Amen. (at Emmet’s Irish Pub)
“To remain relevant,” U.S. Food and Drug Administration commissioner Dr. Margaret Hamburg said in a press statement today, “the FDA’s newly proposed Nutrition Facts label incorporates the latest in nutrition science as more has been learned about the connection between what we eat and the development of serious chronic diseases impacting millions of Americans.”
Like so many of us, the FDA just wants to remain relevant. Today is the fourth anniversary of Michelle Obama’s Let’s Move! campaign, and with it comes the unveiling of new food nutrition labels. The Nutrition Facts required on food packages for 20 years hven’t changed significantly since 2006, when trans fat was added to the label.
At first glance, the new one is not much different. Apart from the giant calorie number.
Read more. [Image: FDA]
Contrary to the judgment above, the new label is actually *quite a bit* different: does away with “calories from fat”, and includes a new “added sugars” line that shows how much refined sugar is being put in by the manufacturer (huge!)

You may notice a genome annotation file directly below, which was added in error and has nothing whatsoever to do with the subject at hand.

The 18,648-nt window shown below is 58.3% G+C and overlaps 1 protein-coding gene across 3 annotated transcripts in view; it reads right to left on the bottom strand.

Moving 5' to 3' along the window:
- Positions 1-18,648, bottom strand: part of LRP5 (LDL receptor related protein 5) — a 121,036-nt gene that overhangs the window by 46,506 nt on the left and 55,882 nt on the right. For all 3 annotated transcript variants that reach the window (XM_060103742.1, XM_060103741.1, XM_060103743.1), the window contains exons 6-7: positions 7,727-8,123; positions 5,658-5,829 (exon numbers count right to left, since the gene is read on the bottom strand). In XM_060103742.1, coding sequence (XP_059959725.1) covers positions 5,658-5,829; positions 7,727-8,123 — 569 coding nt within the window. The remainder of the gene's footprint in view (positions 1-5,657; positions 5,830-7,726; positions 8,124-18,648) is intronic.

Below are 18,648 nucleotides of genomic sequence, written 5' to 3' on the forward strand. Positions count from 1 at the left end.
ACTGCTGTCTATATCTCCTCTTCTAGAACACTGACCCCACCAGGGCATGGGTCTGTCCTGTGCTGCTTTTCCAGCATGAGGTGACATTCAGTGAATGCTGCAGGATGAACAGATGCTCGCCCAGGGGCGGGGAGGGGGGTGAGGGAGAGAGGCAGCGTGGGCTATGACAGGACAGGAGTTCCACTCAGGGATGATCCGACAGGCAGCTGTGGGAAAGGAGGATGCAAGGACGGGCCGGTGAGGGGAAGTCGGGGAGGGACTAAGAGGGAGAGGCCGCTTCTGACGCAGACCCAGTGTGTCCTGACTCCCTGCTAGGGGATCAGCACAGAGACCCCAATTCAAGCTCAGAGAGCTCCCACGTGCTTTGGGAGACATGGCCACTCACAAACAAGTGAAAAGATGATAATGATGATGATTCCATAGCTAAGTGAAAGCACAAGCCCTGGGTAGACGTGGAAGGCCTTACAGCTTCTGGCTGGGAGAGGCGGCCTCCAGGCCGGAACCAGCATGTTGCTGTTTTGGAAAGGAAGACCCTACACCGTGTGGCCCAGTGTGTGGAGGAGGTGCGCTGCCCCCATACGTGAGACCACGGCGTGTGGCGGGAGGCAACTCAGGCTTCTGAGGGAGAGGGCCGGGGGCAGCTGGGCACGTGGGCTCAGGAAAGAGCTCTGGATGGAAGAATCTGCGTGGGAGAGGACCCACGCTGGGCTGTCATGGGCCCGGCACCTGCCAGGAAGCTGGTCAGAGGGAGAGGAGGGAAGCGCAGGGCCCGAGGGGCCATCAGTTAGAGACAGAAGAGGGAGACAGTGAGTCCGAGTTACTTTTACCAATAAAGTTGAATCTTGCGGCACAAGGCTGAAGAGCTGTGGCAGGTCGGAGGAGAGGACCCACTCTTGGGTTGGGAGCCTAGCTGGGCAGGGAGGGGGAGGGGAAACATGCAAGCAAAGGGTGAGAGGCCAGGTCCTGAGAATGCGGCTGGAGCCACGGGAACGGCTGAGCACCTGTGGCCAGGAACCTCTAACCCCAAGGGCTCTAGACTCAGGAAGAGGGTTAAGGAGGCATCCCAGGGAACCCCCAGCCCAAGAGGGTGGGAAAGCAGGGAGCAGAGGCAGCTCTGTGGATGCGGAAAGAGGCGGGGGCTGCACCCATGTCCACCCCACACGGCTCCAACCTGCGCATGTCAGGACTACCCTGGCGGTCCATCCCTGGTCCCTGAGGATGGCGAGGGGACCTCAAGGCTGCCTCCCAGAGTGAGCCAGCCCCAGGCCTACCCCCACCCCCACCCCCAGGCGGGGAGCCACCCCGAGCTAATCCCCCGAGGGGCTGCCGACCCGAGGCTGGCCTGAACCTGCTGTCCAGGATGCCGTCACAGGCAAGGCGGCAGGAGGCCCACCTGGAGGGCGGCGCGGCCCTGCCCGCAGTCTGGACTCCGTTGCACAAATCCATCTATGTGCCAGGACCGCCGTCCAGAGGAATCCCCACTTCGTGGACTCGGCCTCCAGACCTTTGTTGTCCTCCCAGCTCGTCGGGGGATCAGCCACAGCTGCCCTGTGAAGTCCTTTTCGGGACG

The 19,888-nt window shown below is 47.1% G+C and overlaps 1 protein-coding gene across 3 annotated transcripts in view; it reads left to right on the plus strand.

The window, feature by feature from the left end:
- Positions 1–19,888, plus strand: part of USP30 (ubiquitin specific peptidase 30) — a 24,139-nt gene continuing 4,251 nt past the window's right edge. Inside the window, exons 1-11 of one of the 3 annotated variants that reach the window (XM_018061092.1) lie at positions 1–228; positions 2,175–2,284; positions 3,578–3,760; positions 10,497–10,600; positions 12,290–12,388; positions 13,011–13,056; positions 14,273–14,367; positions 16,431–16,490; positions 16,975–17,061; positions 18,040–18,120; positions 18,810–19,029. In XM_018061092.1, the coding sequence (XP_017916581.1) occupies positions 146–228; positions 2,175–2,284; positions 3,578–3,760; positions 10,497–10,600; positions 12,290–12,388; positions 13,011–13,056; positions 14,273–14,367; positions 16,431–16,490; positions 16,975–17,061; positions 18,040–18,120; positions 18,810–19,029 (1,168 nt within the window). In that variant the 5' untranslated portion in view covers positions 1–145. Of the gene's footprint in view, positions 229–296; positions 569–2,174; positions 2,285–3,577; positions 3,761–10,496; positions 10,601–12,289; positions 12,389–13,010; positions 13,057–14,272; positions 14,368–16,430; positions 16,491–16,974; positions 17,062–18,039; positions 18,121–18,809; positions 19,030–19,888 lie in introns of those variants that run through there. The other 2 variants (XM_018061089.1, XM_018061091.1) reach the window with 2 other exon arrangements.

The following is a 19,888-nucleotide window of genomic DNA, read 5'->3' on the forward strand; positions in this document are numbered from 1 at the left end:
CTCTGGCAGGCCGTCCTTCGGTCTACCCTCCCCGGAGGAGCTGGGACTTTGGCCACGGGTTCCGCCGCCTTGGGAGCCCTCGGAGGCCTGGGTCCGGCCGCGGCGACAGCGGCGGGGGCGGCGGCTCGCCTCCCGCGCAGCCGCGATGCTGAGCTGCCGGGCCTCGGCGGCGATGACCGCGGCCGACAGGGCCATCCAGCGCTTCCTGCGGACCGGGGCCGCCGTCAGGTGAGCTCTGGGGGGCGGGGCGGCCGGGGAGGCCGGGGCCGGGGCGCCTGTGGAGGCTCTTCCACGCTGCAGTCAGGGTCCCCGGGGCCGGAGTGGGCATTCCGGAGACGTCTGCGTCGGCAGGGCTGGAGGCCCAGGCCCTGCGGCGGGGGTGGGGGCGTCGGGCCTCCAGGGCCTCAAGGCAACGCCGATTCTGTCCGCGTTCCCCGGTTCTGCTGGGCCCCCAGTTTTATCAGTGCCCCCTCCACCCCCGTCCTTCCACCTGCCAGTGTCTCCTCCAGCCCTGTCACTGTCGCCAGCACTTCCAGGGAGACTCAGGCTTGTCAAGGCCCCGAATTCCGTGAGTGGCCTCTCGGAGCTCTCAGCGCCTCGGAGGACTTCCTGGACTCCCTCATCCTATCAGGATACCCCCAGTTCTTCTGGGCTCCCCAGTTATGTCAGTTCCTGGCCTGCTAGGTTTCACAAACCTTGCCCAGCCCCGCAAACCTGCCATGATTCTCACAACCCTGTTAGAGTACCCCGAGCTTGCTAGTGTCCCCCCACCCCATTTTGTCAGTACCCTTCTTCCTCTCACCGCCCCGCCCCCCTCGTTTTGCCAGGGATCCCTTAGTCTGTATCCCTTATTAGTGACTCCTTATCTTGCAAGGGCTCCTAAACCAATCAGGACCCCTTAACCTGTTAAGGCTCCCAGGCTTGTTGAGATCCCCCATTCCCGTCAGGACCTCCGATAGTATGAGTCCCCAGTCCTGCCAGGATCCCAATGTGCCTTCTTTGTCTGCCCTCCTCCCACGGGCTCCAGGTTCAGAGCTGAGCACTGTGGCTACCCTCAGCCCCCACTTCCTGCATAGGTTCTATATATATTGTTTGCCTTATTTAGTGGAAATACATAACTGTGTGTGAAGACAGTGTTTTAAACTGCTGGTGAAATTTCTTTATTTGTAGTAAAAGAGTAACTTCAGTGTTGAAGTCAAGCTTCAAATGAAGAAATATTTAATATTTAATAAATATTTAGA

Some serving sizes will also change to account for Americans’ realistic portions. For example, one reporter described the change of “1/2 cup” changing to “1 cup” serving size on ice cream containers, because, let’s be real — who’s actually eating 1/2 cup of ice cream? I’m thinking the only way they could improve on this is by adding portion lines *inside* the container. Also encouraging: providing nutritional information for an entire 20 oz. bottled beverage, rather than the serving size of half the bottle (because who only drinks half a bottle of soda?)
Finally, when read left to right (as most Americans do), the numbers jump out first, which can be helpful in quick assessment & more healthy decision-making. Overall, I’m really excited about these changes.
Spotted at Goodwill: a half-knit scarf in great colors, still on the needles, with all of the corresponding yarn. #sad #someoneadoptit #knitting #handmade